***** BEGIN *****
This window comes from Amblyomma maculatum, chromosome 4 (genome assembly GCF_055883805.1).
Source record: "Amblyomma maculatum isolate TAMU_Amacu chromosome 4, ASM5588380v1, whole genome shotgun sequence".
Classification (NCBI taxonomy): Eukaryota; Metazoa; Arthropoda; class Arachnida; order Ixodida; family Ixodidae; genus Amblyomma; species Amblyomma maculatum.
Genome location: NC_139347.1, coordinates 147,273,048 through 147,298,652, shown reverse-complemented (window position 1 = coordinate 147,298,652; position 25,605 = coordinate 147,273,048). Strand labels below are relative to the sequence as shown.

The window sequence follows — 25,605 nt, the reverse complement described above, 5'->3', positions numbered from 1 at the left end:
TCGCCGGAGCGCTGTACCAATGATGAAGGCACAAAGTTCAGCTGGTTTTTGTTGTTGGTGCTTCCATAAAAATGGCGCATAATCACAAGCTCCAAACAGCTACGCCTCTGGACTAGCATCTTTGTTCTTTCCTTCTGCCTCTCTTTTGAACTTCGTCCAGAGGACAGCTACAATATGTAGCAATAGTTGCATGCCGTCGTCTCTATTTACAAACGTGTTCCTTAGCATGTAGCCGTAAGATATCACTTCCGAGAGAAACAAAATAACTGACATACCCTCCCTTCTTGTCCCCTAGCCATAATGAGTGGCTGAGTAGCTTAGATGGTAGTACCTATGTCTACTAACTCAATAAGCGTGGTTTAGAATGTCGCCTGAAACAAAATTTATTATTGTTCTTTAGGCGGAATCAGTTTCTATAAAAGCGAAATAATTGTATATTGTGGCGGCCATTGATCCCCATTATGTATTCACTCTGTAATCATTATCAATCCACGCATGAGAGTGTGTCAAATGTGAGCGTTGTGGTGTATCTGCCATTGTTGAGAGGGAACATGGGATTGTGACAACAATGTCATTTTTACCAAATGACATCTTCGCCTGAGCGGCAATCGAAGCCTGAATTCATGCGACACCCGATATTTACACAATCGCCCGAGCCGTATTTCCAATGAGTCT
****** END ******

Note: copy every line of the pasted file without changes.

This window comes from Amblyomma maculatum, chromosome 4 (genome assembly GCF_055883805.1).
Source record: "Amblyomma maculatum isolate TAMU_Amacu chromosome 4, ASM5588380v1, whole genome shotgun sequence".
Classification (NCBI taxonomy): Eukaryota; Metazoa; Arthropoda; class Arachnida; order Ixodida; family Ixodidae; genus Amblyomma; species Amblyomma maculatum.
Genome location: NC_139347.1, coordinates 147,273,048 through 147,298,652, shown reverse-complemented (window position 1 = coordinate 147,298,652; position 25,605 = coordinate 147,273,048). Strand labels below are relative to the sequence as shown.

The window sequence follows — 25,605 nt, the reverse complement described above, 5'->3', positions numbered from 1 at the left end:
TCGCCGGAGCGCTGTACCAATGATGAAGGCACAAAGTTCAGCTGGTTTTTGTTGTTGGTGCTTCCATAAAAATGGCGCATAATCACAAGCTCCAAACAGCTACGCCTCTGGACTAGCATCTTTGTTCTTTCCTTCTGCCTCTCTTTTGAACTTCGTCCAGAGGACAGCTACAATATGTAGCAATAGTTGCATGCCGTCGTCTCTATTTACAAACGTGTTCCTTAGCATGTAGCCGTAAGATATCACTTCCGAGAGAAACAAAATAACTGACATACCCTCCCTTCTTGTCCCCTAGCCATAATGAGTGGCTGAGTAGCTTAGATGGTAGTACCTATGTCTACTAACTCAATAAGCGTGGTTTAGAATGTCGCCTGAAACAAAATTTATTATTGTTCTTTAGGCGGAATCAGTTTCTATAAAAGCGAAATAATTGTATATTGTGGCGGCCATTGATCCCCATTATGTATTCACTCTGTAATCATTATCAATCCACGCATGAGAGTGTGTCAAATGTGAGCGTTGTGGTGTATCTGCCATTGTTGAGAGGGAACATGGGATTGTGACAACAATGTCATTTTTACCAAATGACATCTTCGCCTGAGCGGCAATCGAAGCCTGAATTCATGCGACACCCGATATTTACACAATCGCCCGAGCCGTATTTCCAATGAGTCT